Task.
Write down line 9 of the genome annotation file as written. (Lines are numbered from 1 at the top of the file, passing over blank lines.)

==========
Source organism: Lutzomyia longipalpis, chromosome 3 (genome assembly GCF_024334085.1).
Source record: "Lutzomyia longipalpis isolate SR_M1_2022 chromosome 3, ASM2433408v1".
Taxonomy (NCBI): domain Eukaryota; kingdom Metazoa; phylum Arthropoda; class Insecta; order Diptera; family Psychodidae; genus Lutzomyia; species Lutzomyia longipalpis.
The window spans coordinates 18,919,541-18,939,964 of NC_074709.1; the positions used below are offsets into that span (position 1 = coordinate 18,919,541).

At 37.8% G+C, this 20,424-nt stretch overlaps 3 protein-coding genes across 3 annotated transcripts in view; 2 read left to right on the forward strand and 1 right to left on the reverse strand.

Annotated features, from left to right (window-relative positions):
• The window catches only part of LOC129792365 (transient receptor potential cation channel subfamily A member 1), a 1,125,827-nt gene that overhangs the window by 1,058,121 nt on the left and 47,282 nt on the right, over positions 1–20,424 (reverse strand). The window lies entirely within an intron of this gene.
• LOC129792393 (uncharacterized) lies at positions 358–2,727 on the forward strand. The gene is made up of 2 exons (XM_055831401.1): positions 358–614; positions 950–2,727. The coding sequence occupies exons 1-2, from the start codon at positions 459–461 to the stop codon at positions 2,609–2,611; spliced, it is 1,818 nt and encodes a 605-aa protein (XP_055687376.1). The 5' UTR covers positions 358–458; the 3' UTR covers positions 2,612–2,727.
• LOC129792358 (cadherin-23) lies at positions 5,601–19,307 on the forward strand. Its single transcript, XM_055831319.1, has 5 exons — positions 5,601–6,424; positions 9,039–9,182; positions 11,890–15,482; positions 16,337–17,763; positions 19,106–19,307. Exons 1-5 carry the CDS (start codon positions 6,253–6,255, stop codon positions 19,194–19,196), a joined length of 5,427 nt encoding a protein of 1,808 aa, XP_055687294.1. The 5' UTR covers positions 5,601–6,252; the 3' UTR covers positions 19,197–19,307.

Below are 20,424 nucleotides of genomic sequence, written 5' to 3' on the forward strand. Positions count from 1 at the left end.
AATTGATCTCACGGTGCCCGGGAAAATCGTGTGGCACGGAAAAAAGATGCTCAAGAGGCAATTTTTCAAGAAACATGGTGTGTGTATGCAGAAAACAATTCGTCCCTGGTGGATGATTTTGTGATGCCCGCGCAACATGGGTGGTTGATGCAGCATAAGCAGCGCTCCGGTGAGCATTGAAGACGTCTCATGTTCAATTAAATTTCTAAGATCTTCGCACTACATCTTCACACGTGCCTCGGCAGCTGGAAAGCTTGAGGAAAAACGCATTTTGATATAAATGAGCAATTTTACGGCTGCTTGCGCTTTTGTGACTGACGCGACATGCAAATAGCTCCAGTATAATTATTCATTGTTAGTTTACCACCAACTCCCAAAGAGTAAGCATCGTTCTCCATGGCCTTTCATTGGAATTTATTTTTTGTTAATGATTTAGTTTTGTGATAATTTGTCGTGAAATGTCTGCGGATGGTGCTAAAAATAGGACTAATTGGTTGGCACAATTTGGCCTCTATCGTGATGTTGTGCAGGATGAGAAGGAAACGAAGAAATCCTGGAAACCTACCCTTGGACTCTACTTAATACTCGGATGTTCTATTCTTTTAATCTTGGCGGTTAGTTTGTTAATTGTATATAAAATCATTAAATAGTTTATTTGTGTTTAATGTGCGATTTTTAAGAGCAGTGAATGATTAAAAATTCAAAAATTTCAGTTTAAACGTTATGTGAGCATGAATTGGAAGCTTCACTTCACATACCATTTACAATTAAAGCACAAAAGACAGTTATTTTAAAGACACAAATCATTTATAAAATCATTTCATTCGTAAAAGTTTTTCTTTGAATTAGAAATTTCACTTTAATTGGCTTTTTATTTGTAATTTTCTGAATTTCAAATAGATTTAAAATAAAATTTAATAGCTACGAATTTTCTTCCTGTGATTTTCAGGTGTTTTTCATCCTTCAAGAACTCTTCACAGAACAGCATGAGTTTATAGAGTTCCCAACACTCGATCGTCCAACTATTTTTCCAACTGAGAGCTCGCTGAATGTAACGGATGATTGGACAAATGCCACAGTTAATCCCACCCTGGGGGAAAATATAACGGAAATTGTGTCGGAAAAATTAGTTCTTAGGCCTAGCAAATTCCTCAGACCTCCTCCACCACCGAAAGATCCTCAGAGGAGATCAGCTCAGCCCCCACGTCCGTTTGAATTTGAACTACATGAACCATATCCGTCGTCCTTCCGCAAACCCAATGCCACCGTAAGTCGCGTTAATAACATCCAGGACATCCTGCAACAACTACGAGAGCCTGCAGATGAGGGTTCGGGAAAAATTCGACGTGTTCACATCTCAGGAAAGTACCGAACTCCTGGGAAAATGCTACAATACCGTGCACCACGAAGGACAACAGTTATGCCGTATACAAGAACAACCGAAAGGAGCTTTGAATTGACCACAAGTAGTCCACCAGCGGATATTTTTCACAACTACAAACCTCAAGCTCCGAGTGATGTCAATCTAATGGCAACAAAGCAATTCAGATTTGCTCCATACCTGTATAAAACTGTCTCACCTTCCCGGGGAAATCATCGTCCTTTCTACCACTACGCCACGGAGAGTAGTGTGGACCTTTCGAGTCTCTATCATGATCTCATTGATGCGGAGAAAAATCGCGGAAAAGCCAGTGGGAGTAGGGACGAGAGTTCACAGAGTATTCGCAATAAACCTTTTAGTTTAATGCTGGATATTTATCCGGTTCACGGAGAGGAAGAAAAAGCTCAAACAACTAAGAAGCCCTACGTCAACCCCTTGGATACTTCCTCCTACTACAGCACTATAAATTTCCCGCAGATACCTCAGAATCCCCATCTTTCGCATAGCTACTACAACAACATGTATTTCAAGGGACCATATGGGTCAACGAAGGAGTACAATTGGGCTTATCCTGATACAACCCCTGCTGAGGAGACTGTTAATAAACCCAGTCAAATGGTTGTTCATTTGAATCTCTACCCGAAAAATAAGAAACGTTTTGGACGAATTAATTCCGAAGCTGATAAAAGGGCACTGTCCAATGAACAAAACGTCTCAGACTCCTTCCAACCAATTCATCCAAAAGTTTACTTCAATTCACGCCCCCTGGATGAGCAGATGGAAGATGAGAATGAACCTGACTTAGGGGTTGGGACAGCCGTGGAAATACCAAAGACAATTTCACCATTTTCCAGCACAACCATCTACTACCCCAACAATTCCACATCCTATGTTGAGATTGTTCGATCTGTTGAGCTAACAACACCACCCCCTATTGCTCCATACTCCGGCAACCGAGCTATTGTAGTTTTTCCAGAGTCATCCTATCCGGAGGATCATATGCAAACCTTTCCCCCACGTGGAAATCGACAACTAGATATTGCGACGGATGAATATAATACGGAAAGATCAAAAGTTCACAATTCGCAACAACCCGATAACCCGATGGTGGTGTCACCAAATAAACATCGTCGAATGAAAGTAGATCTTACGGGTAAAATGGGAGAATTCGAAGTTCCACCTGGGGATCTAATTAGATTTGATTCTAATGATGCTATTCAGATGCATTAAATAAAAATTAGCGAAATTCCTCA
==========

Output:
• LOC129792358 (cadherin-23) lies at positions 5,601–19,307 on the forward strand. Its single transcript, XM_055831319.1, has 5 exons — positions 5,601–6,424; positions 9,039–9,182; positions 11,890–15,482; positions 16,337–17,763; positions 19,106–19,307. Exons 1-5 carry the CDS (start codon positions 6,253–6,255, stop codon positions 19,194–19,196), a joined length of 5,427 nt encoding a protein of 1,808 aa, XP_055687294.1. The 5' UTR covers positions 5,601–6,252; the 3' UTR covers positions 19,197–19,307.